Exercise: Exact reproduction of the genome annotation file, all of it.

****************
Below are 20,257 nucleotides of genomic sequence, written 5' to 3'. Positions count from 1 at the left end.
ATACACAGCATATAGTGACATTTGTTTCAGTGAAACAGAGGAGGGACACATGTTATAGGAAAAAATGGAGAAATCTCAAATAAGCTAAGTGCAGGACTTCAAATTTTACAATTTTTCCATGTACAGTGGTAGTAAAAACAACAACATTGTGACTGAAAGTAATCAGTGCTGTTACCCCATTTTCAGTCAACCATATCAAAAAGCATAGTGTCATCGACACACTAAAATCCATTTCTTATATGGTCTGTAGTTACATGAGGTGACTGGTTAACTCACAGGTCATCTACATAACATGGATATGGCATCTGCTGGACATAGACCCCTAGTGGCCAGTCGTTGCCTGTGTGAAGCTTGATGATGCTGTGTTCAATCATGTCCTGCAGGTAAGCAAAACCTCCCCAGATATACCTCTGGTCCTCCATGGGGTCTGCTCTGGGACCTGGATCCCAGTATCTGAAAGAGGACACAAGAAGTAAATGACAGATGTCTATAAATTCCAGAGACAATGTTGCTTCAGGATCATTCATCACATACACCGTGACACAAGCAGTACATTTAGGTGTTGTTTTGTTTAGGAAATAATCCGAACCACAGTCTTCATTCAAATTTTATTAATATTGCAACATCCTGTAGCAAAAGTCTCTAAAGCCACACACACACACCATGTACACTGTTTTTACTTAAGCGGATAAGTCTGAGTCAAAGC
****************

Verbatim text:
Below are 20,257 nucleotides of genomic sequence, written 5' to 3'. Positions count from 1 at the left end.
ATACACAGCATATAGTGACATTTGTTTCAGTGAAACAGAGGAGGGACACATGTTATAGGAAAAAATGGAGAAATCTCAAATAAGCTAAGTGCAGGACTTCAAATTTTACAATTTTTCCATGTACAGTGGTAGTAAAAACAACAACATTGTGACTGAAAGTAATCAGTGCTGTTACCCCATTTTCAGTCAACCATATCAAAAAGCATAGTGTCATCGACACACTAAAATCCATTTCTTATATGGTCTGTAGTTACATGAGGTGACTGGTTAACTCACAGGTCATCTACATAACATGGATATGGCATCTGCTGGACATAGACCCCTAGTGGCCAGTCGTTGCCTGTGTGAAGCTTGATGATGCTGTGTTCAATCATGTCCTGCAGGTAAGCAAAACCTCCCCAGATATACCTCTGGTCCTCCATGGGGTCTGCTCTGGGACCTGGATCCCAGTATCTGAAAGAGGACACAAGAAGTAAATGACAGATGTCTATAAATTCCAGAGACAATGTTGCTTCAGGATCATTCATCACATACACCGTGACACAAGCAGTACATTTAGGTGTTGTTTTGTTTAGGAAATAATCCGAACCACAGTCTTCATTCAAATTTTATTAATATTGCAACATCCTGTAGCAAAAGTCTCTAAAGCCACACACACACACCATGTACACTGTTTTTACTTAAGCGGATAAGTCTGAGTCAAAGC